(NEW YORK) — Facebook may have given us a peek at the future of Timeline after a new design was rolled out for one of ABC News’ producers Wednesday. Apparently Facebook is experimenting with new ways of laying out user’s pages.
Facebook confirmed Thursday that it’s trying some new things. “This is a new design Facebook is testing with a small percentage of people to make navigating timeline even easier,” a Facebook spokesperson told ABC News.
So what might be coming? Here’s what we saw:
Tabs are back with one new look, doing away with front-and-center thumbnails for “friends” and “photos,” a move that may further bury some marketing efforts for brands that rely on apps. The result is a cleaner, bolder menu for navigation.
In the new design, users looking for “about” information on a profile page will not have to click to a new page with a new address. They can stay on the profile page they are browsing. Scroll down past the “about” information and a “friends” list will pop up. Keep scrolling and “photos” become available as well.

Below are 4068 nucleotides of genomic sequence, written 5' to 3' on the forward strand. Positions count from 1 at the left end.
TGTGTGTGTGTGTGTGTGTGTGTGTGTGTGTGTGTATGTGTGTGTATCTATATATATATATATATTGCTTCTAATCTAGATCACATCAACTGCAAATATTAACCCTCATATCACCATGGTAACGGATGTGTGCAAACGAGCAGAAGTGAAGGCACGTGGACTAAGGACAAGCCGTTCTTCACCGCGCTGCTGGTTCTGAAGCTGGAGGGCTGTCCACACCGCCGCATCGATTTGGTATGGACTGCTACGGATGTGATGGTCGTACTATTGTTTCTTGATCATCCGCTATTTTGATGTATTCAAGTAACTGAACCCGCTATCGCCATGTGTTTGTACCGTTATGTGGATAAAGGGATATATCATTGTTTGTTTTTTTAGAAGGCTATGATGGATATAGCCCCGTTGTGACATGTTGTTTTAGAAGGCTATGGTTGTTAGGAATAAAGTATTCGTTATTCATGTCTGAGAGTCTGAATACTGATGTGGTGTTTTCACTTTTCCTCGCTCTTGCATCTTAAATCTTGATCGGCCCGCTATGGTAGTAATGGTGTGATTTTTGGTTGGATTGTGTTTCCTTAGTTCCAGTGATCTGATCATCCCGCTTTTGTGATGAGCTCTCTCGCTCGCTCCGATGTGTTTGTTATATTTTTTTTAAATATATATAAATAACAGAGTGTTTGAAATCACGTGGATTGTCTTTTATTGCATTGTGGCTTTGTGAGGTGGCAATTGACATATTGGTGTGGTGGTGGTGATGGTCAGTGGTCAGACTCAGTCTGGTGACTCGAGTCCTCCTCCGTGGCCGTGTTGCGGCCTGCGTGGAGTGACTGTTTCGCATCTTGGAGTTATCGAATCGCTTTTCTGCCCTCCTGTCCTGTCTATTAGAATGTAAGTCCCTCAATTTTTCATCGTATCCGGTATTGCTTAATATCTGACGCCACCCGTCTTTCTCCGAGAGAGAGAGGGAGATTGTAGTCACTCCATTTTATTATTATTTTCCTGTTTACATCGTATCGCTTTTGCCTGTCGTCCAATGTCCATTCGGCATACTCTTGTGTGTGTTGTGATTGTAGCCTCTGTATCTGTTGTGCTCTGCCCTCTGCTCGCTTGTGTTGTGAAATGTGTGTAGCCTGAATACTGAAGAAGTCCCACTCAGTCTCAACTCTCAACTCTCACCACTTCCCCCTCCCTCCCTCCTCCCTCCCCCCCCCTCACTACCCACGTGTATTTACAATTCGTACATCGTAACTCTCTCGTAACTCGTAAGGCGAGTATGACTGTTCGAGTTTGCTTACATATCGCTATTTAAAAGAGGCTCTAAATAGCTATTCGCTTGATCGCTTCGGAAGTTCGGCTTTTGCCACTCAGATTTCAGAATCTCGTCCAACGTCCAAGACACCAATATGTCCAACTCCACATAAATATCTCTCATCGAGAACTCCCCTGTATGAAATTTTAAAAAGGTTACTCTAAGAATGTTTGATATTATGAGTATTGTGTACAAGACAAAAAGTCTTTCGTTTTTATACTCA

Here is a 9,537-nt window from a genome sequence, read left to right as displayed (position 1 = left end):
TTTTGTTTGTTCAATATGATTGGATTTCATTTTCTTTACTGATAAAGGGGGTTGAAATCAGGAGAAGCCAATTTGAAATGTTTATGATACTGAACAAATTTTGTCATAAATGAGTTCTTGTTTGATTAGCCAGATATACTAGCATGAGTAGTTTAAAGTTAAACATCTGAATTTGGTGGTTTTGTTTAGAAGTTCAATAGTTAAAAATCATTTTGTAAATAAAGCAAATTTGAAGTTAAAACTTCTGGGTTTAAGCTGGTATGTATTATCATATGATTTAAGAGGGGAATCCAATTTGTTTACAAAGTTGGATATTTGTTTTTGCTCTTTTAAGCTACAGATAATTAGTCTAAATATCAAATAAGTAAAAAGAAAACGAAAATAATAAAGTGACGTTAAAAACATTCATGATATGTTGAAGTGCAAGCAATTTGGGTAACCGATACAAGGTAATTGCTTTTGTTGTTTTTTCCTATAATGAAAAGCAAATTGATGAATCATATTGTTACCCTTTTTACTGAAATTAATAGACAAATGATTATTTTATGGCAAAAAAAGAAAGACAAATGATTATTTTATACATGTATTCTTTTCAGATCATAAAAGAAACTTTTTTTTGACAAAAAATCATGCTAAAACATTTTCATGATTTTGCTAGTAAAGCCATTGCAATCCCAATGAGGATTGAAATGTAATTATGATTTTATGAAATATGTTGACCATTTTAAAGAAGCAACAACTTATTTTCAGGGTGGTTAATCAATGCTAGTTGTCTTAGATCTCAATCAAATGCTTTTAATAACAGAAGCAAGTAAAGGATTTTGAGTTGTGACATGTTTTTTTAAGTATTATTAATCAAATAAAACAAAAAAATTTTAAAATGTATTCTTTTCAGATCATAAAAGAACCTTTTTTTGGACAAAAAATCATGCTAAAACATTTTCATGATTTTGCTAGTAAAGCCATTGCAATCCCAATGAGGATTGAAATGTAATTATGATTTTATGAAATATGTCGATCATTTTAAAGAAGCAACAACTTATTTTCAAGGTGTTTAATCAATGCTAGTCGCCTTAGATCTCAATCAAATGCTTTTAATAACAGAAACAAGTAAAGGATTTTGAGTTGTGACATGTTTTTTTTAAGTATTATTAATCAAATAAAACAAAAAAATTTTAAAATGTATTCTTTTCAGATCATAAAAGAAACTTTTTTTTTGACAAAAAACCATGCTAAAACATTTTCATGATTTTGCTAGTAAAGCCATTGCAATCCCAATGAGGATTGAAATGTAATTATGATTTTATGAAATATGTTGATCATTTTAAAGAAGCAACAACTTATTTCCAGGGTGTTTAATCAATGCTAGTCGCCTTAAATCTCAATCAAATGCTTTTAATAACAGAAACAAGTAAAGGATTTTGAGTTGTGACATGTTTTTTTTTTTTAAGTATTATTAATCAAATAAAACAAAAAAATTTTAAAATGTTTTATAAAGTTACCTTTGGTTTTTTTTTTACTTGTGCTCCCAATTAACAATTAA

A “subscriber” page now shows the precise number of followers; up to now, if someone had 180,023 subscribers, it would be shortened to “180K.” The word “subscribers” has also been replaced by “followers,” something Facebook already confirmed it was planning to change.
Browsing through Timeline currently, you have to dart back and forth, left and right, to see posts chronologically. In this design, Facebook returns to a single stream of posts on the left, with friend/photo information to the right. The right hand stream eventually ends, leaving the single stream on its own. This would make it much easier to see one’s chronological stream.
Pressing the “star” on an image within the Timeline did not make the image come up full-screen. Perhaps that’s an unfinished feature.
On Thursday, without notice the profile reverted to normal, but there’s no public timeline saying how much longer normal will be, well, “normal” on Facebook.
Copyright 2012 ABC News Radio
Jacqueline Howard, CNN
Alanna Petroff, CNN
Aaron Smith, CNN